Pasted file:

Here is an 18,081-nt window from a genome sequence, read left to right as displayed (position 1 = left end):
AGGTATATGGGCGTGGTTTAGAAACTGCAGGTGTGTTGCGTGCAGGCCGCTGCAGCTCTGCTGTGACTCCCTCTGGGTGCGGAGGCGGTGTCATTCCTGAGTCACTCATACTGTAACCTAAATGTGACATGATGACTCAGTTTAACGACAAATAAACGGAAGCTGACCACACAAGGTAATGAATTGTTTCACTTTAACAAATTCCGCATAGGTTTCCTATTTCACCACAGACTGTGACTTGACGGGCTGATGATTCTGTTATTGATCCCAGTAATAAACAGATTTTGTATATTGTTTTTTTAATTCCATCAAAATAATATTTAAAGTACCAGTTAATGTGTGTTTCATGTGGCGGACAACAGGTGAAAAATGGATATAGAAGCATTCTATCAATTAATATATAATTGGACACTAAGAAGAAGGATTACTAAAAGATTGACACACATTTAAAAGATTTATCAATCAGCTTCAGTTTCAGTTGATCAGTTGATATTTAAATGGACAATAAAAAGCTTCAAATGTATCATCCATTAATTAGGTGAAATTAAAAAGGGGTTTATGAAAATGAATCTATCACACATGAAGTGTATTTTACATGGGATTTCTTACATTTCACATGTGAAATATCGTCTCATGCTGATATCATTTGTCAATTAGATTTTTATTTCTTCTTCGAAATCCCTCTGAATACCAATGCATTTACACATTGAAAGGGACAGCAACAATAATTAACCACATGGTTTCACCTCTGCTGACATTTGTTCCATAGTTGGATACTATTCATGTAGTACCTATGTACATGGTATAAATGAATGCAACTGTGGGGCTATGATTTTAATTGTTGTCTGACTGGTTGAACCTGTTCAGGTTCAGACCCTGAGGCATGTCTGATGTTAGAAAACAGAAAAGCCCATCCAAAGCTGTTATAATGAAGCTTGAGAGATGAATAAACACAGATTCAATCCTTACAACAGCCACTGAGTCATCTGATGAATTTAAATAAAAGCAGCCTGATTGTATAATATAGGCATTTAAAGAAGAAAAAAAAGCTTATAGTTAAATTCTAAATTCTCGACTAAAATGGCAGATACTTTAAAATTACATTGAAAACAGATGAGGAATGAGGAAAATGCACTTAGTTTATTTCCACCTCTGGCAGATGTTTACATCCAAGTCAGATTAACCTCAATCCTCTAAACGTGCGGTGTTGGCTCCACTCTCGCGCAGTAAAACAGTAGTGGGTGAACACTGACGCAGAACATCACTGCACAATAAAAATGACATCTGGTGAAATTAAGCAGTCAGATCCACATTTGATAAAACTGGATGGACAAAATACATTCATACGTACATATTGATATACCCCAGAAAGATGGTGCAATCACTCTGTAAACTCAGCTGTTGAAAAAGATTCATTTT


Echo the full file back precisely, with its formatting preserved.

Here is an 18,081-nt window from a genome sequence, read left to right as displayed (position 1 = left end):
AGGTATATGGGCGTGGTTTAGAAACTGCAGGTGTGTTGCGTGCAGGCCGCTGCAGCTCTGCTGTGACTCCCTCTGGGTGCGGAGGCGGTGTCATTCCTGAGTCACTCATACTGTAACCTAAATGTGACATGATGACTCAGTTTAACGACAAATAAACGGAAGCTGACCACACAAGGTAATGAATTGTTTCACTTTAACAAATTCCGCATAGGTTTCCTATTTCACCACAGACTGTGACTTGACGGGCTGATGATTCTGTTATTGATCCCAGTAATAAACAGATTTTGTATATTGTTTTTTTAATTCCATCAAAATAATATTTAAAGTACCAGTTAATGTGTGTTTCATGTGGCGGACAACAGGTGAAAAATGGATATAGAAGCATTCTATCAATTAATATATAATTGGACACTAAGAAGAAGGATTACTAAAAGATTGACACACATTTAAAAGATTTATCAATCAGCTTCAGTTTCAGTTGATCAGTTGATATTTAAATGGACAATAAAAAGCTTCAAATGTATCATCCATTAATTAGGTGAAATTAAAAAGGGGTTTATGAAAATGAATCTATCACACATGAAGTGTATTTTACATGGGATTTCTTACATTTCACATGTGAAATATCGTCTCATGCTGATATCATTTGTCAATTAGATTTTTATTTCTTCTTCGAAATCCCTCTGAATACCAATGCATTTACACATTGAAAGGGACAGCAACAATAATTAACCACATGGTTTCACCTCTGCTGACATTTGTTCCATAGTTGGATACTATTCATGTAGTACCTATGTACATGGTATAAATGAATGCAACTGTGGGGCTATGATTTTAATTGTTGTCTGACTGGTTGAACCTGTTCAGGTTCAGACCCTGAGGCATGTCTGATGTTAGAAAACAGAAAAGCCCATCCAAAGCTGTTATAATGAAGCTTGAGAGATGAATAAACACAGATTCAATCCTTACAACAGCCACTGAGTCATCTGATGAATTTAAATAAAAGCAGCCTGATTGTATAATATAGGCATTTAAAGAAGAAAAAAAAGCTTATAGTTAAATTCTAAATTCTCGACTAAAATGGCAGATACTTTAAAATTACATTGAAAACAGATGAGGAATGAGGAAAATGCACTTAGTTTATTTCCACCTCTGGCAGATGTTTACATCCAAGTCAGATTAACCTCAATCCTCTAAACGTGCGGTGTTGGCTCCACTCTCGCGCAGTAAAACAGTAGTGGGTGAACACTGACGCAGAACATCACTGCACAATAAAAATGACATCTGGTGAAATTAAGCAGTCAGATCCACATTTGATAAAACTGGATGGACAAAATACATTCATACGTACATATTGATATACCCCAGAAAGATGGTGCAATCACTCTGTAAACTCAGCTGTTGAAAAAGATTCATTTT